Stories, even the ones about the biggest political scandal of them all, put on a little age like all the rest of us. With Watergate, the break-in of break-ins, the coverup of coverups, the one that brought down a president, a 40th anniversary (the break-in happened on June 17, 1972) is to some degree about absent friends.
At least it is for Rufus Edmisten, the colorful former North Carolina attorney general and secretary of state, who rose to fame as deputy counsel for Sen. Sam Ervin and what came to be known only as the Watergate Committee. Ervin, like Edmisten a mountaineer, gave the young lawyer a break and brought him to Washington. When it was done, the boyish-looking Edmisten, a too-old-looking-for-you-boy pipe clenched in his teeth and his “Elvis hair” perfectly styled, launched a political career back home.
Edmisten sits in his Salisbury Street office, located in what is now called the Edmisten Building in downtown Raleigh, and glances mischievously to his left, looking at the under-glass subpoena he delivered to the White House from the committee. It’s his most prized historic artifact. He took it over to Pennsylvania Avenue personally about a year after the break-in.
It would be hard to say one thing brought Richard Nixon down, but the Ervin committee, which made a legend out of a conservative North Carolina senator with a quicker wit than anyone knew (except those who knew him) and a Harvard legal education, certainly did its part.
Ervin is long deceased, but Edmisten speaks of him with familial reverence reserved otherwise for his Mama and Daddy.
And humor. Oh, the humor.
“Now this is a great story,” he says, surrounded by papers and notes about the party he’s planning in his office for the anniversary. “Once, Sen. Ervin told me to call the president and that he and other people on the committee wanted to talk to him. So I called over there, and the secretary says to hold, and then the president comes on and says, ‘Sen. Ervin, this is Richard Nixon.’ And I said, ‘Oh, Mr. President, Sen. Ervin wants to get you.’ Oh, what was I thinking. Sen. Ervin thought it was funny.”
Edmisten, who still has a boyish look – except for the hair a little thinner than the old Elvis ’do and a face creased with smile lines – also says he would like to clear up for the first time what he says is the Edmisten Myth: that he positioned himself behind Ervin in order to get on TV a lot and thus promote himself for a possible political career.
“Look, I was popping up and down all the time to answer questions for the senator,” he says, with a hint of a smile. “So the senator himself suggested maybe I should get one of those rolling chairs and so that’s what I did.” He needed to roll up behind Ervin for instructions, see. He then offers another grin...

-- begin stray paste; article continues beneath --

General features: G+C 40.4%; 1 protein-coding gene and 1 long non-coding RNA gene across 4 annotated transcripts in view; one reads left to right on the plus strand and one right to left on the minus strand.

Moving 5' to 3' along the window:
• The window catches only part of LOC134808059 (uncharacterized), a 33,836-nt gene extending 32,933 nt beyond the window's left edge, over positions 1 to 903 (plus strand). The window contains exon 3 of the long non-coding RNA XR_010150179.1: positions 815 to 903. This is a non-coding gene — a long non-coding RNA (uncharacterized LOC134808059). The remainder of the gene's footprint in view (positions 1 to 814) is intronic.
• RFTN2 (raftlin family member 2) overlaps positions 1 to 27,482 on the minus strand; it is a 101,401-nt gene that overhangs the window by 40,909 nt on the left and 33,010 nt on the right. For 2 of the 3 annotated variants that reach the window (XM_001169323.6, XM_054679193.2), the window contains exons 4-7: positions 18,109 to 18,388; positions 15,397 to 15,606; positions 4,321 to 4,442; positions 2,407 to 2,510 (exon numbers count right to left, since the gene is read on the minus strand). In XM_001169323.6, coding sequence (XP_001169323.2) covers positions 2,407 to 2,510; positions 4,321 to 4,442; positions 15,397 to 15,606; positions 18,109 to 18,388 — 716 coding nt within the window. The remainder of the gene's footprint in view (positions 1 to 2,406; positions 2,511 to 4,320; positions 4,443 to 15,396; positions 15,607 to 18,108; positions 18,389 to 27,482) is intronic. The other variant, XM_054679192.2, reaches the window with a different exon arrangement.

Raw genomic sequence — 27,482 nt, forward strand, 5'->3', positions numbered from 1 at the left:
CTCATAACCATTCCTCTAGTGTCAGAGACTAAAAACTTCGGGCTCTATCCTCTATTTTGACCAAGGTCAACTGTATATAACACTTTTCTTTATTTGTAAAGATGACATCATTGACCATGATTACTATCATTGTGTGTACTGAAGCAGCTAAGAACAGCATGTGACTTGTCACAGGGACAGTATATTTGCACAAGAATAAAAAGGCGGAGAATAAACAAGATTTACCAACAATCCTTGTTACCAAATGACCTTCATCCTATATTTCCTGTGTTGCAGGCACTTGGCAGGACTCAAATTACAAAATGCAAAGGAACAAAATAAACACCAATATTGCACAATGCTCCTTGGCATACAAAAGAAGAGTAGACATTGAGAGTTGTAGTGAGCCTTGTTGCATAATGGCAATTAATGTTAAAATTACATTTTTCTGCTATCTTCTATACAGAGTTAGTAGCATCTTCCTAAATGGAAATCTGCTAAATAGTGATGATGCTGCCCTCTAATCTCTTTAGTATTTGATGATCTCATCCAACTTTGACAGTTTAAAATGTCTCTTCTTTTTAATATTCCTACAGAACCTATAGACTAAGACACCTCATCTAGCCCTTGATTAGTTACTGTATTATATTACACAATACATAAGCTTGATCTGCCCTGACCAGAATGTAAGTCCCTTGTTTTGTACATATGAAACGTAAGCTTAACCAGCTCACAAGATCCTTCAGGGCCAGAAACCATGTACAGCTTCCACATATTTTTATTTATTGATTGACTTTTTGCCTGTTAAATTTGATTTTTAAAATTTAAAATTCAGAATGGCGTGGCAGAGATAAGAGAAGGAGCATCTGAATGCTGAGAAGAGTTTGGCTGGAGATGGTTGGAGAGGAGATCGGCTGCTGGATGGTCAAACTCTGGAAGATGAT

Watergate changed his life, gilded Sam Ervin’s legacy, got Fred Thompson (a GOP counsel for the committee) elected to the Senate from Tennessee and raised the profiles of senators such as Howard Baker and Herman Talmadge. It sent Nixon’s men to prison. Most of them, and many other figures from that era, are gone now, of course.
Edmisten maintains contact with those friends of the era who are still around, such as Raleigh attorney Gene Boyce, a key investigator for the committee, and Mike Carpenter of the N.C. Home Builders Association, also an investigator.
And still, once in a while, a fresh story will appear, not that Edmisten isn’t pretty good at telling the old ones in a way that makes them perpetually interesting. The new story this day concerned the committee’s plan to call as a witness the unpredictable Martha Mitchell, wife of grim Attorney General John Mitchell, a key Nixon confidant.
“Martha Mitchell was quite a character, and you never did know what she was going to say, “ Edmisten remembered. “But the day before, Sen. Ervin called me in, and he had his head in his hand, and he said, ‘Rufus, we’re not gonna call Martha Mitchell. All that would be, would be entertainment, and Southern gentlemen don’t treat ladies that way.’ Wellsir, I thought about that and really he was right, and so that was a good lesson in manners to me.”
But mischief was not absent from the proceedings. Edmisten displays a picture of Ervin holding a fake bologna provided by the staff. “He held it up to one witness, no kidding,” Edmisten said. “And he said, ‘That’s bologna!’”
With that, 71-year-old Rufus Edmisten cackles with that boisterous mountain laugh, and looks, for a moment, like that 31-year-old counsel with the Elvis sideburns, behind Sam Ervin. On rollers.